We have finished the unique material from Mark’s Gospel and move on to Luke.
There are three issues at work here in this passage. First is the intransigence of human intellect in the face of miracles. If you aren’t heart-led and prepared to believe, nothing can change your mind. Indeed, without a heart-led perception, you probably won’t experience anything at all. Even when miracles are undeniable, most people still manage to reject them on various grounds.
Second, in a nation that had long ago slipped away from the Covenant, familiarity breeds contempt. These people knew Jesus as a kid and never saw evidence of His moral gifts then, so they weren’t going to see them when He’s an adult. They weren’t prepared to see the miracles of His life in the first place, so they were closed to His power, which rested entirely on faith.
Third, they were defensive. There was an extraordinary degree of bitterness and hardness of heart in this village. How many places in Jewish lands could a Messiah grow up and nobody notice? The news of His miracles in other places was a slap at their moral insensitivity, it put them on edge. Their very hardness was the underlying reason for taking such an attitude toward Him. This stood on top of the essential Jewish attitude that there was nothing to repent, that God owed them.
So the narrative tells us Jesus came home for a short visit. Now that He resided in Capernaum, He was a guest in this synagogue. It was standard etiquette to invite Him to participate in the worship service. The passage for that day’s reading was Isaiah 61, and Luke quotes Him reading verses 1 and 2. It was long established as a Messianic prophecy. He had everyone’s attention as He sat down to teach. Notice that for public Scritpure reading one should stand, but Jews would preach sitting down.
He began by teaching how He was the Messiah, who came to restore the Covenant and bring forth all the wondrous blessings it had promised, blessings that had been in apparent short supply for quite some time. Luke doesn’t record the message, only how Jesus started it, and how the content was very positive and reassuring that God cared and would do great things for His people. They all agreed it was great stuff, but then wondered where in the world had this local boy gotten all of this. Who did He think He was? They watched Him grow up and never saw any of this before.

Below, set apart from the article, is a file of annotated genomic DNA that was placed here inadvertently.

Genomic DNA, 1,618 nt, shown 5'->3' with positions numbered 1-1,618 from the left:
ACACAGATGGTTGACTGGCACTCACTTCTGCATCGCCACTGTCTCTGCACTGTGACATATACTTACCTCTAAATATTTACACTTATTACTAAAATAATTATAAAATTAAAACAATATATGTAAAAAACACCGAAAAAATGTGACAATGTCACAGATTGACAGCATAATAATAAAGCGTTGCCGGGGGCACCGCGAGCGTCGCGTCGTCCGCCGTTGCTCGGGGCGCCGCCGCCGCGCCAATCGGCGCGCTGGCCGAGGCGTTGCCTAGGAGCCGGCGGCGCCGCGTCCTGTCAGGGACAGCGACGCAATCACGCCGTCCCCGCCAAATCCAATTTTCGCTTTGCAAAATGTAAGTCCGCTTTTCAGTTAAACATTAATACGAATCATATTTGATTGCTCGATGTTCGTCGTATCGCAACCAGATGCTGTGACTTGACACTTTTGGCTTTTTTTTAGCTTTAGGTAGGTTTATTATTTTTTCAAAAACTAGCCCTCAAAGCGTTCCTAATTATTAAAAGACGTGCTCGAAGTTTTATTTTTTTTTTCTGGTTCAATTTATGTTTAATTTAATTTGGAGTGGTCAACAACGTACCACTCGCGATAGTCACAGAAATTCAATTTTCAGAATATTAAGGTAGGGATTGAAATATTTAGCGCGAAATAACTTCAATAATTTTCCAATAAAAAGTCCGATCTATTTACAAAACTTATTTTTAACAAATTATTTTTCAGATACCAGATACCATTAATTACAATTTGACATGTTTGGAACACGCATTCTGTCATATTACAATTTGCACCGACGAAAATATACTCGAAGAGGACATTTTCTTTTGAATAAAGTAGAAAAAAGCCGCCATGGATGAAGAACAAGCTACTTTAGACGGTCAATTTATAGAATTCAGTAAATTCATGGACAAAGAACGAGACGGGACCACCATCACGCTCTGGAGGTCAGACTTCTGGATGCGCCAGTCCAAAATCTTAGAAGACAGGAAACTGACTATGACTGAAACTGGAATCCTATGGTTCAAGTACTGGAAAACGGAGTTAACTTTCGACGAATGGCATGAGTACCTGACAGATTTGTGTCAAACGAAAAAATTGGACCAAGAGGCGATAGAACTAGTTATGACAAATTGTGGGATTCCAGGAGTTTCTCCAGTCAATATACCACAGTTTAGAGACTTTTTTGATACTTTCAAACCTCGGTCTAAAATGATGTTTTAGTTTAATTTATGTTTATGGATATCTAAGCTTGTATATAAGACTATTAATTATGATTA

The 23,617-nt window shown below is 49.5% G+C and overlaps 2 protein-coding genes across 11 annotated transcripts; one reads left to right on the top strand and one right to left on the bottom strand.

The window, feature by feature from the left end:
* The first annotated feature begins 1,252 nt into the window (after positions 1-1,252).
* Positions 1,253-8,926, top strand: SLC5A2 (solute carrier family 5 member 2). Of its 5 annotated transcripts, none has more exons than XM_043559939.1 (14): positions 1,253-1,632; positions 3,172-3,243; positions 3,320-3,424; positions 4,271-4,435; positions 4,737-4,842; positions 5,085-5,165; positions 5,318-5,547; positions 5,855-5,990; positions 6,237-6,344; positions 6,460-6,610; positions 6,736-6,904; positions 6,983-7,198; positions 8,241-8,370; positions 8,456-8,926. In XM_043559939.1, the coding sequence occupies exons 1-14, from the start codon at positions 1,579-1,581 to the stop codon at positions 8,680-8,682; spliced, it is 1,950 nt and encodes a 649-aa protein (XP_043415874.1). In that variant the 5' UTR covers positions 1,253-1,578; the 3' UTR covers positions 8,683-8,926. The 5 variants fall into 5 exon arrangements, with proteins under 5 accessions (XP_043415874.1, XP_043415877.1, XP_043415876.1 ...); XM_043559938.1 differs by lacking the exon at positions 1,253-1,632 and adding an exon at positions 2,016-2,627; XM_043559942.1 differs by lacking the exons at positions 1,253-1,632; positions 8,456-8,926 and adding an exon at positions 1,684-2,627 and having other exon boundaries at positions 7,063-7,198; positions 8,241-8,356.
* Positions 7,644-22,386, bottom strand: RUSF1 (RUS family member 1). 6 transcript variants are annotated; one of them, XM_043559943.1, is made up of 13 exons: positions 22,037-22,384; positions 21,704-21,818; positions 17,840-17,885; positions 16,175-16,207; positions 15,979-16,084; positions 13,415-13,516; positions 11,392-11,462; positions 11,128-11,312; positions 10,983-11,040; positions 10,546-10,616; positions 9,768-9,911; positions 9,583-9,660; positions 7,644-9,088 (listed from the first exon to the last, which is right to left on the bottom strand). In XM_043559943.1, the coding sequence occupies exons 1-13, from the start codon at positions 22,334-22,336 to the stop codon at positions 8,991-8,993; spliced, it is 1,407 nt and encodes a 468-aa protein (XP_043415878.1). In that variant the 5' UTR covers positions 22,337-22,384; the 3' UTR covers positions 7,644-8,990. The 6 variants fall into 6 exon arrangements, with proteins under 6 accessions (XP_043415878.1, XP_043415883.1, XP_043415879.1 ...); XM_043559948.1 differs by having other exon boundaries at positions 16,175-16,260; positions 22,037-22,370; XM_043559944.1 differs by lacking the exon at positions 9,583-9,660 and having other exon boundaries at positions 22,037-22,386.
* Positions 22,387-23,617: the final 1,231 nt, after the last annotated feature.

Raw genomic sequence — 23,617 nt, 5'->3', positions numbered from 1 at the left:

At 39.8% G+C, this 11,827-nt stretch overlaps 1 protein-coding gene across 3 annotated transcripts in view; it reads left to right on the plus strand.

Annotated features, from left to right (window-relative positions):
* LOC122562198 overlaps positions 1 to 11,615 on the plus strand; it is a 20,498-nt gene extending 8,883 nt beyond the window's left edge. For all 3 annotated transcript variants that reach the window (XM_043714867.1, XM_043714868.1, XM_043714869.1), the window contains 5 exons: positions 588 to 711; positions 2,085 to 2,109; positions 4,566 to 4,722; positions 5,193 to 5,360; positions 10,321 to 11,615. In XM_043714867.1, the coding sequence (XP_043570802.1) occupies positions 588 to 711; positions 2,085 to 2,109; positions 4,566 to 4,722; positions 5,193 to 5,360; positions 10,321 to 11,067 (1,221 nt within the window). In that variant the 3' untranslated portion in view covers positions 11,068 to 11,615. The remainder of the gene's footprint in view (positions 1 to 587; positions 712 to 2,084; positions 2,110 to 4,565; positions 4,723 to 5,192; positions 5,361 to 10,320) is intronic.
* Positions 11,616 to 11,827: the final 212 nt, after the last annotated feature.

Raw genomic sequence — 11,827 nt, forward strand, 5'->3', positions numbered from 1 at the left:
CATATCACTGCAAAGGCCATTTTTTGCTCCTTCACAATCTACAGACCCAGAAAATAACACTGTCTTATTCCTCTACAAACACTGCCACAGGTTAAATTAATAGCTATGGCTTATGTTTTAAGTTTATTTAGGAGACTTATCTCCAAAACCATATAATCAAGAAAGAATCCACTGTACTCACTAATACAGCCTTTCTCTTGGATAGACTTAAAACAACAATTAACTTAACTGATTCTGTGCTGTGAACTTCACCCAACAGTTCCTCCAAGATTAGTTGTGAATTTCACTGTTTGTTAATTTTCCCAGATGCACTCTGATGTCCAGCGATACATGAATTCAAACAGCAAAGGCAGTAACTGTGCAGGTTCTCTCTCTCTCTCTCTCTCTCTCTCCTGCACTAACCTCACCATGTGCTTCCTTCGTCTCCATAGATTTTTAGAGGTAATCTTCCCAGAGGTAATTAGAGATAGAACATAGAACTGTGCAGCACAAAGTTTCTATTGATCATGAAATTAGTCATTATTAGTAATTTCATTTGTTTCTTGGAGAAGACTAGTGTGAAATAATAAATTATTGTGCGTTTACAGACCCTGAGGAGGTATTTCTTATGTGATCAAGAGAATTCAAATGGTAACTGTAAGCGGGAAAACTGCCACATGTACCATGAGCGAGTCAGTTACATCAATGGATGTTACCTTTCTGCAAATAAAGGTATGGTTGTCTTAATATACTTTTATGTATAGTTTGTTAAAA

Jesus read their mood. If He knew so much, and had so much power, how about splashing some out here at home? They felt neglected, insulted that He had to leave home to get started on such a ministry. How had they wronged Him? But we have to wonder: If Jesus had restricted Himself to convincing His own mother and siblings of His divinity, how could that message have gotten to the whole nation that needed to hear it? His family tried to take Him into custody as off His rocker. The answer is that a prophet goes where God sends Him, and His Father had called Him to reach the whole nation. His immediately family would wait until they were ready to listen — so it was with Nazareth.
He reminded them that the two most famous prophets from Israeli history had done their most endearing miracles for foreigners because at that time the nation rejected their message. The implication was obvious: The people of Nazareth suffered from hardened hearts as the nation had in the days of Elijah and Elisha.
This was too much, and the whole synagogue rose up to drag Him to one of the many bluffs scattered around the area. Some of them were enhanced by terracing, since the whole place was rough and rocky. Even if He didn’t die from such a fall, He would be badly injured. Luke doesn’t describe how, only that Jesus managed to get away before they could complete the act. He only ever did very few miracles in Nazareth because of the hardness of their hearts.